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United States Department of Agriculture

Agricultural Research Service

Title: Tolerance to Cucurbit Powdery Mildew in USDA Bottle Gourd (Lagenaria siceraria) Plant Introductions (PI)

Authors
item KOUSIK, CHANDRASEKAR
item LING, KAI-SHU
item LEVI, AMNON

Submitted to: Phytopathology
Publication Type: Abstract Only
Publication Acceptance Date: April 9, 2007
Publication Date: July 10, 2007
Citation: Kousik, C.S., Ling, K., Levi, A. 2007. Tolerance to Cucurbit Powdery Mildew in USDA Bottle Gourd (Lagenaria siceraria) Plant Introductions (PI). Phytopathology. 97:S60.

Technical Abstract: Powdery mildew (Podosphaera xanthii) can cause severe damage to cucurbit crops grown in open fields and greenhouses. Bottle gourd plants (Lagenaria siceraria) are being used throughout the world as rootstocks for grafting watermelon. In recent years, there has been a growing interest in the USA in grafting watermelon plants onto various cucurbit rootstocks. Although, gourd plants are beneficial, they may still be susceptible hosts to different soil and foliar diseases. Bottle gourd PIs resistant to diseases and pests can be valuable in rootstock breeding programs. We evaluated 209 U.S. Plant Introductions (PI) of L. siceraria for tolerance to powdery mildew in the greenhouse. Young seedlings were inoculated by dusting powdery mildew spores of melon race 1 on the leaves and cotyledons. Plants were rated two weeks after inoculation on a 1-9 scale of increasing disease severity. Significant variability in level of tolerance to powdery mildew on plants within PI were observed. Fourteen (7.0%) of the 209 PIs tested were tolerant to powdery mildew (rated <5 on the 1-9 scale). The watermelon cultivar Mickey Lee was susceptible in the various trials (rated >7). A few L. siceraria PIs had little or no obvious PM infestation. These PIs are being further evaluated to confirm their tolerance to powdery mildew.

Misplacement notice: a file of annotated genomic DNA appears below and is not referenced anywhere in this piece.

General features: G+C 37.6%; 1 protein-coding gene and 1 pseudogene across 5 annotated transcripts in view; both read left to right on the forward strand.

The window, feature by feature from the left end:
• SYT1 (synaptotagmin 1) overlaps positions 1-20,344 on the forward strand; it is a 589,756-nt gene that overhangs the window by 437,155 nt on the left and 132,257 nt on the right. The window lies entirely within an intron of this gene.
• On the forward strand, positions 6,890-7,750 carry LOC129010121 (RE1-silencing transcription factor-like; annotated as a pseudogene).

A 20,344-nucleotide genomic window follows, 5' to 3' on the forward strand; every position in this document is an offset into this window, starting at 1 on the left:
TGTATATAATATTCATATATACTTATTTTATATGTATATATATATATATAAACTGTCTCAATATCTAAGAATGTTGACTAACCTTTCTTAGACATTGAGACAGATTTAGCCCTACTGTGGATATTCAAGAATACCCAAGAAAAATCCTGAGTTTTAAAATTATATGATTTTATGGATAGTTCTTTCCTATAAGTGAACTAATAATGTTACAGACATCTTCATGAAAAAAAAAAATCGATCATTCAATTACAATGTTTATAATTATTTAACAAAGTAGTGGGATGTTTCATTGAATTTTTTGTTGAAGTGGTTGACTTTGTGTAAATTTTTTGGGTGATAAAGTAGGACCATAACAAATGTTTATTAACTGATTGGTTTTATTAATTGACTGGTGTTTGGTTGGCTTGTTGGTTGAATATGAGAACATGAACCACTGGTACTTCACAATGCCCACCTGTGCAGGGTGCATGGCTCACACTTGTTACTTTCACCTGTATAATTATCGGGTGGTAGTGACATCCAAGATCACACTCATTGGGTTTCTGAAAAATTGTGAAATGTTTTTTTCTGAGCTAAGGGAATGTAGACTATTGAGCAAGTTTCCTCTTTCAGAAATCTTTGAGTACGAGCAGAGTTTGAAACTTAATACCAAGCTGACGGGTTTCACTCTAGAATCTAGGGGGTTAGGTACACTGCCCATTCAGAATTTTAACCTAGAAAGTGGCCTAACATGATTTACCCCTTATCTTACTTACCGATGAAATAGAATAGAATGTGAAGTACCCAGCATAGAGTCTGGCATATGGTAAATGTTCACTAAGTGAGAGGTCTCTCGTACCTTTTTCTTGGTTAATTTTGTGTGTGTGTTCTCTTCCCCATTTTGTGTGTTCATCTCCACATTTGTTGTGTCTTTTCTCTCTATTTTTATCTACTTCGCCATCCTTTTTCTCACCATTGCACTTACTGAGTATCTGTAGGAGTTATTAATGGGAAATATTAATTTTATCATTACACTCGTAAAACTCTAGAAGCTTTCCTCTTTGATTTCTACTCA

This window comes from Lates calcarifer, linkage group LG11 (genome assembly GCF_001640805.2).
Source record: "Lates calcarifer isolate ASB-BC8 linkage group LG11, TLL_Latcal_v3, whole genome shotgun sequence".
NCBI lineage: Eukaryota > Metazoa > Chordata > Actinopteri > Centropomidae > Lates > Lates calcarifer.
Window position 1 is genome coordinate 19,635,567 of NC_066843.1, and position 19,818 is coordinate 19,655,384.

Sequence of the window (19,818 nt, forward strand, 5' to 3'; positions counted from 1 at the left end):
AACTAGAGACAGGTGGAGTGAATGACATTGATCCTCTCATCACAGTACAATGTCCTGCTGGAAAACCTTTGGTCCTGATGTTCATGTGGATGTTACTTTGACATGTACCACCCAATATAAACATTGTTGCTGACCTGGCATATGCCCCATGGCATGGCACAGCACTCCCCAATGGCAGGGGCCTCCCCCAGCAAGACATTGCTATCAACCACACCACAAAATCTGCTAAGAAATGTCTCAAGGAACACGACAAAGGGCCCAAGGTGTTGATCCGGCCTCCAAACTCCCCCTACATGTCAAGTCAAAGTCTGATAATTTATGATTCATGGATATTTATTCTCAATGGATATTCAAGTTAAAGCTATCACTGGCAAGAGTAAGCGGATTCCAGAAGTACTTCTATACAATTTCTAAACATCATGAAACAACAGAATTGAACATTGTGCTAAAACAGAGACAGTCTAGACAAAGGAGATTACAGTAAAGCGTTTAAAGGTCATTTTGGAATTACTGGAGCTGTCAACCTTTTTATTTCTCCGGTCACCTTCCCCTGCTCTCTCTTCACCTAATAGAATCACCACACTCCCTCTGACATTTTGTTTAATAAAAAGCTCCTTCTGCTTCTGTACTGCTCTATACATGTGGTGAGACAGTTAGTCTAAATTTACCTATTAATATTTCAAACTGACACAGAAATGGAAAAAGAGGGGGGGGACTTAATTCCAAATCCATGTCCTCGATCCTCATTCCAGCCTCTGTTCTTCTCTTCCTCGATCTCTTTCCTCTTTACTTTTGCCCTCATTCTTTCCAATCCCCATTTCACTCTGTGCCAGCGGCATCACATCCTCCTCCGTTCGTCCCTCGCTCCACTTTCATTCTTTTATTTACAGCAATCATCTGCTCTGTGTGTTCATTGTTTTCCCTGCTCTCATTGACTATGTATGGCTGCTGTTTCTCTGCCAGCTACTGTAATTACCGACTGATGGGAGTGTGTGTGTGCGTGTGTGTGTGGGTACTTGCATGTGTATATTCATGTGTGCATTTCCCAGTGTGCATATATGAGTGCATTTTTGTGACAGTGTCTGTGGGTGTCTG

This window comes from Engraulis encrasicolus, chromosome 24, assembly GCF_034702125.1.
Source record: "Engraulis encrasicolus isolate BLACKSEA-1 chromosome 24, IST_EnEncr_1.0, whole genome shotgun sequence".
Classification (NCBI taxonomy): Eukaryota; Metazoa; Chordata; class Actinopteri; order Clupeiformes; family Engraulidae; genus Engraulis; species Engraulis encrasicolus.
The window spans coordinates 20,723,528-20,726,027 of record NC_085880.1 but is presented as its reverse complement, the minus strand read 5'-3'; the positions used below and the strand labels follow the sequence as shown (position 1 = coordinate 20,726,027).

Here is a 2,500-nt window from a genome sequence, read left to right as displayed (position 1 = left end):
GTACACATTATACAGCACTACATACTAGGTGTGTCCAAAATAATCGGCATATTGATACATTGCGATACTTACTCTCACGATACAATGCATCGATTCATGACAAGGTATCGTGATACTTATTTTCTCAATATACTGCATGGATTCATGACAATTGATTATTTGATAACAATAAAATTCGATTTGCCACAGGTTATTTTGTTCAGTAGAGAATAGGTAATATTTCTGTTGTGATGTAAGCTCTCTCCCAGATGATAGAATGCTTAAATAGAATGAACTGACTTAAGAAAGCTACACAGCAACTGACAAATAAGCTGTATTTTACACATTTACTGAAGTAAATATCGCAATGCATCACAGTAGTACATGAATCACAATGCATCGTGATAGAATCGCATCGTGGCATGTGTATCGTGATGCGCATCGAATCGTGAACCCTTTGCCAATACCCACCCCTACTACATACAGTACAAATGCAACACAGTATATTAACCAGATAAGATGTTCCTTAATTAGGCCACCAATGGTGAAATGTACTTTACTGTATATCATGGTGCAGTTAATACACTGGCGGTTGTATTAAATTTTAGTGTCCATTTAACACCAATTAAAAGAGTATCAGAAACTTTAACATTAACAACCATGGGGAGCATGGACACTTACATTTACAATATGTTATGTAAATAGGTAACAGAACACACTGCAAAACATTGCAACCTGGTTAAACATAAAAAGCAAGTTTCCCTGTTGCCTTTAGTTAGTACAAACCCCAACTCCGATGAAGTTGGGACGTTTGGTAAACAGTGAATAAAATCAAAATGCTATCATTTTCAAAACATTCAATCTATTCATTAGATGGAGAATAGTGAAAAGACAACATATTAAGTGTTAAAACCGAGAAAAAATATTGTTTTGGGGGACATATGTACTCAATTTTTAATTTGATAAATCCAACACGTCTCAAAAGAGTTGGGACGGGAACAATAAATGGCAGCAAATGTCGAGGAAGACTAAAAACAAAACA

Last Modified: 7/28/2014
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